Nov 21, 2010; Arlington, TX, USA; Detroit Lions offensive coordinator Scott Linehan on the sidelines during the game against the Dallas Cowboys at Cowboys Stadium. Mandatory Credit: Matthew Emmons- US PRESSWIRE

Time to Question Scott Linehan?

Each offseason since Jim Schwartz and this coaching staff has been here, they, along with the players repeatedly mention one word: Continuity.

Besides a few minor changes to some of the assistant coaches, the group has remained intact for the past four years. The players, especially Stafford, have mentioned how that continuity and not changing playbooks have kept them ahead of the 8-ball, whereas other teams are learning new systems on a yearly basis.

There have been some wrinkles added into the offense that we’ve seen the past few weeks, namely the addition of a power run game with Mikel Leshoure, and most recently, utilizing max protection more with first-round pick Riley Reiff in as a sixth offensive lineman.

Despite that, the offense look eerily similar to what we’ve seen over and over again, and teams are catching onto it.

It is evident how teams are playing the Lions’ offense. Defenses have been utilizing a two-deep safety look over and over to try and limit big plays. While Stafford and Co. have had some success moving the football, the offense has not been consistent enough on drives. When you limit the big play, the Lions struggle to move the football.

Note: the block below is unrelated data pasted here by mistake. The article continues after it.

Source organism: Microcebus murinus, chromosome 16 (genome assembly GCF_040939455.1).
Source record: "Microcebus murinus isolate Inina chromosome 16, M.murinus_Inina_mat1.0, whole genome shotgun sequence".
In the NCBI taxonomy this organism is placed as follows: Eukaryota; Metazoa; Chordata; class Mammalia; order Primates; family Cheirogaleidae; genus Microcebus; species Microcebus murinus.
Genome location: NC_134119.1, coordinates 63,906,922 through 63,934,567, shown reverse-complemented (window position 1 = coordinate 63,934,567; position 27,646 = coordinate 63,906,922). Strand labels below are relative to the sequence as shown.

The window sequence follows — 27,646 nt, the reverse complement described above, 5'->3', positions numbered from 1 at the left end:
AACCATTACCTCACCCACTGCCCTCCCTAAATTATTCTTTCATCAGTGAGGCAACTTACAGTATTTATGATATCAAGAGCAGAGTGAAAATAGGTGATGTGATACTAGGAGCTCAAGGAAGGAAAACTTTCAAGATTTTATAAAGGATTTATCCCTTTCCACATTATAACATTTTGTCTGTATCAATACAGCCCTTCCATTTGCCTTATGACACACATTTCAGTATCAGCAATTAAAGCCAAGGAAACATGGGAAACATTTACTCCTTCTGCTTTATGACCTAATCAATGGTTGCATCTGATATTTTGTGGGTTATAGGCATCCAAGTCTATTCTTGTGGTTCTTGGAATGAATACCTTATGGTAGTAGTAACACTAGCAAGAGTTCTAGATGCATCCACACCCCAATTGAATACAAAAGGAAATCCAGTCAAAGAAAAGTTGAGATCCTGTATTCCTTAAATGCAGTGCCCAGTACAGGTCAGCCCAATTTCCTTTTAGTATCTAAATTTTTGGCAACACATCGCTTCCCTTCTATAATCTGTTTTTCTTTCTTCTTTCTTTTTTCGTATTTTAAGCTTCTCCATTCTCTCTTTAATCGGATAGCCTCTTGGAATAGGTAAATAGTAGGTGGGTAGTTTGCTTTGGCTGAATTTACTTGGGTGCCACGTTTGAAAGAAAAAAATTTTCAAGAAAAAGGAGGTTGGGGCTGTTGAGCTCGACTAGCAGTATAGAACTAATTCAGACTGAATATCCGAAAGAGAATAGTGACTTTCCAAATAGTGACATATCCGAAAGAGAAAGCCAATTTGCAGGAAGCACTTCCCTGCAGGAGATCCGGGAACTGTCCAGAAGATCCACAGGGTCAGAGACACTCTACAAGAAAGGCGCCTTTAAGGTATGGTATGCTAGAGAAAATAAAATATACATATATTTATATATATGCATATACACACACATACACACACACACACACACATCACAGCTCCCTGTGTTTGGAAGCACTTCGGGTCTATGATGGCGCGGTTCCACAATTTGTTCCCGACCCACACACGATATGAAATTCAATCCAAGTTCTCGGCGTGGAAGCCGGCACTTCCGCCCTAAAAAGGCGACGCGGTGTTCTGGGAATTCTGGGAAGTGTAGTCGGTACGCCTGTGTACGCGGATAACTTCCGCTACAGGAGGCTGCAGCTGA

Obviously, some of the responsibility goes towards the players. Stafford’s inaccuracy, pre-snap penalties and drops have plagued the offense through the first five games, especially in the first half. That points to Linehan and the game plan coming into each week.

Why wait until the last five minutes of the game to open up the offense? The team has all week to prepare for the defense that they will see, yet alterations to the offensive strategy don’t begin seemingly until the fourth quarter starts. With all of the pieces this front office has invested into its offense, there is no reason that this team should struggle to score until the last five minutes of the game.

It’s a given in the NFL that the offensive coordinator and his play-calling will be criticized during the season. It’s the easiest thing to do as a fan when your team is struggling. But this team will not get to the place it wants to be at the end of the season unless they get back to the offense they had in 2010.

At some point, that continuity this team preaches in the offseason, needs to take
place for 60 minutes instead of the last five.

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